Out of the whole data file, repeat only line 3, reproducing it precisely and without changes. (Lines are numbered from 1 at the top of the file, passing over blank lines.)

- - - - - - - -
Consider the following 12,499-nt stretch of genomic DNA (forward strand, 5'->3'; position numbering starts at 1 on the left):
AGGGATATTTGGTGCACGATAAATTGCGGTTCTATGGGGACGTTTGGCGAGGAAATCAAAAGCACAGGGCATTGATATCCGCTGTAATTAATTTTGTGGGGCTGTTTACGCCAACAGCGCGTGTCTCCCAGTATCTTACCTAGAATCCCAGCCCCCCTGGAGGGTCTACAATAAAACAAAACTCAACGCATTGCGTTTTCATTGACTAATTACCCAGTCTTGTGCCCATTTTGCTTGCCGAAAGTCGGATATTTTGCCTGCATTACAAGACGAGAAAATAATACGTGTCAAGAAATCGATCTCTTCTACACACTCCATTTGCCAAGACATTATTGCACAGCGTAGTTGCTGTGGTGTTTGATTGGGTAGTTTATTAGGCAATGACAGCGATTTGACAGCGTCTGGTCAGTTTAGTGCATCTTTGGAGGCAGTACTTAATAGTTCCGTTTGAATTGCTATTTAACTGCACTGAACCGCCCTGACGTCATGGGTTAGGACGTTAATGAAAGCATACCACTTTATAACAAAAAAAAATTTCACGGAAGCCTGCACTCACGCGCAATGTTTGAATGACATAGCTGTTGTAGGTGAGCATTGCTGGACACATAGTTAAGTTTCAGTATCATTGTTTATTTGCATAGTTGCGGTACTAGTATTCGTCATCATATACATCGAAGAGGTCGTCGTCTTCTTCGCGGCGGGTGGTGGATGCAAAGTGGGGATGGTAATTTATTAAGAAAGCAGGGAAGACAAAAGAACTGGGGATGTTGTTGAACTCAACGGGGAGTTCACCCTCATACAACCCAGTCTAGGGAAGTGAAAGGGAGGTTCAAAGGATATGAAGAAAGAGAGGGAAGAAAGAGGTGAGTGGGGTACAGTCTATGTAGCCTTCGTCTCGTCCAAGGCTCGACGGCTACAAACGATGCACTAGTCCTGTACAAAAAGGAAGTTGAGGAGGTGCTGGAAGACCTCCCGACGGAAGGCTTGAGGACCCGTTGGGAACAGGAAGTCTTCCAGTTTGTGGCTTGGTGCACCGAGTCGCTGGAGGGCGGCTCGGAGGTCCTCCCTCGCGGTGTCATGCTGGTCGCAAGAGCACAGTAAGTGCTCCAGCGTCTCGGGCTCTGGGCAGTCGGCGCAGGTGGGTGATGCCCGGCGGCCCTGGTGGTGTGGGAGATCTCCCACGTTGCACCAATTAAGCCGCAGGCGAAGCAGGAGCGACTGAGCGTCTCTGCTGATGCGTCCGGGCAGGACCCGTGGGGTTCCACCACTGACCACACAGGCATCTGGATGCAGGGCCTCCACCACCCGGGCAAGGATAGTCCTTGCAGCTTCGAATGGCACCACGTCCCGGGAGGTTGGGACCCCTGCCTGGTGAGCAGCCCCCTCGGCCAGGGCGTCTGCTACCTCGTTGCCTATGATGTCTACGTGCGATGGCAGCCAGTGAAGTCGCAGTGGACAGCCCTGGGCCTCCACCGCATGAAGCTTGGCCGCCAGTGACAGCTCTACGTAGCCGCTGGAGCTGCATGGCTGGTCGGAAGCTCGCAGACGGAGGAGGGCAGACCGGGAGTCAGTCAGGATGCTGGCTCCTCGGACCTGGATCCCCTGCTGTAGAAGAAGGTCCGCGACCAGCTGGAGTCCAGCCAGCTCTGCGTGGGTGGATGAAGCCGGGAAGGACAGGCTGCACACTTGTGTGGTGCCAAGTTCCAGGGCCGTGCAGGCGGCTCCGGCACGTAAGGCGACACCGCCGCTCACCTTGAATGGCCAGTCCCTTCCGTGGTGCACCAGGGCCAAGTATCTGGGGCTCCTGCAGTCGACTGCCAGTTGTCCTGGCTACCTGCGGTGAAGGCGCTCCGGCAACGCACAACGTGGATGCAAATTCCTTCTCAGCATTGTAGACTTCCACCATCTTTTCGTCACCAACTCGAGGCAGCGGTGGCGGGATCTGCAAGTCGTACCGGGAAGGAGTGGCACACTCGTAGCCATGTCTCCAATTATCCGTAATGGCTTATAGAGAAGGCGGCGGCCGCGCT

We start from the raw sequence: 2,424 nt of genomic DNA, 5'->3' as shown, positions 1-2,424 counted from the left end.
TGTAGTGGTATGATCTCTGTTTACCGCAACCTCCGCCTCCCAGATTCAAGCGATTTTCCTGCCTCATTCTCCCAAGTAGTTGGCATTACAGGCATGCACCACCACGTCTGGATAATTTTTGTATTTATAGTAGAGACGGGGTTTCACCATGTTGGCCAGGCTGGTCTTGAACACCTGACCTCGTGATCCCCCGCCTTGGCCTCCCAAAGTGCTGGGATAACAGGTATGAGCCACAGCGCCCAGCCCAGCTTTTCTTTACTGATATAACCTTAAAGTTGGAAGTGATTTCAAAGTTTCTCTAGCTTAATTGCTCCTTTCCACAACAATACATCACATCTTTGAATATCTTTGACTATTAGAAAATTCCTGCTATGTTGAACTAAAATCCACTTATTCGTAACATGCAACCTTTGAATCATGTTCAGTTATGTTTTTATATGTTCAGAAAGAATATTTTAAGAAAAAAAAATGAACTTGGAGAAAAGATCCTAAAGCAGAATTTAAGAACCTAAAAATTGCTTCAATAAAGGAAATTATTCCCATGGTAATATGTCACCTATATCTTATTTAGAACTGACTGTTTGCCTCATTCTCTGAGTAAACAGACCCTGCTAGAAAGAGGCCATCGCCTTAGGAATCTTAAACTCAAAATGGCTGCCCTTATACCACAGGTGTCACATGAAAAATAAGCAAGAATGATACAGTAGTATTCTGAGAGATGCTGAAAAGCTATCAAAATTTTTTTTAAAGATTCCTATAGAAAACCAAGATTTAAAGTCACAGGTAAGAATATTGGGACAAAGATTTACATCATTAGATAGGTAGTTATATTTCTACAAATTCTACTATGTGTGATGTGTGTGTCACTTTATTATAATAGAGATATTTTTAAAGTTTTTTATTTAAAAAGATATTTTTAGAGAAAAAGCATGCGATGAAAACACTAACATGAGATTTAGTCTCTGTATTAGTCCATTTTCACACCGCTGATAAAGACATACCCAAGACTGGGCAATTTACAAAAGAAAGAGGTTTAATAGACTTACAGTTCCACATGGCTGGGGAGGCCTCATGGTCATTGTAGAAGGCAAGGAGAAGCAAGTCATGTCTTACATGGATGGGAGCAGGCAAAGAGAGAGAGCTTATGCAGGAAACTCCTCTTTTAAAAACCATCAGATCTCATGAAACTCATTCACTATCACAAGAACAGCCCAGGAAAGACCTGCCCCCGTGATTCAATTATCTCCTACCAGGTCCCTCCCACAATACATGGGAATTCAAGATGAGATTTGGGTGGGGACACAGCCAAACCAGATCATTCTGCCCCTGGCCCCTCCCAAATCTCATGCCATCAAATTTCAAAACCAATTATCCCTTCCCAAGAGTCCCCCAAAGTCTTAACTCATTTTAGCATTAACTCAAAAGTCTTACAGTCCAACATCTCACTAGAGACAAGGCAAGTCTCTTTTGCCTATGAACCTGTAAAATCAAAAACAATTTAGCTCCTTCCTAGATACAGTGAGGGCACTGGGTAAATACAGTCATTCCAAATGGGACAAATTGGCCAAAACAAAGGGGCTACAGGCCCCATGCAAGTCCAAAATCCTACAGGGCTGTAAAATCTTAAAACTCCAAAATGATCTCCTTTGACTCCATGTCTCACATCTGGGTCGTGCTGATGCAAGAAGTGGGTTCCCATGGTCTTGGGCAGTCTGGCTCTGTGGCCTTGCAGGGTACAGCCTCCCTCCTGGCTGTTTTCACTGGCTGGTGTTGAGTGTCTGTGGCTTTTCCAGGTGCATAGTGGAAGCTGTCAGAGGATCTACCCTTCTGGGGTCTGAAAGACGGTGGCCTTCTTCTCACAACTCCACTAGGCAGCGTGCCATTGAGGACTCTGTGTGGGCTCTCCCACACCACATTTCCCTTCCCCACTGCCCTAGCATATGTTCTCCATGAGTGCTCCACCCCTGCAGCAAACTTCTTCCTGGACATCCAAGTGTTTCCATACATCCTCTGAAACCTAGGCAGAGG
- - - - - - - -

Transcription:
We start from the raw sequence: 2,424 nt of genomic DNA, 5'->3' as shown, positions 1-2,424 counted from the left end.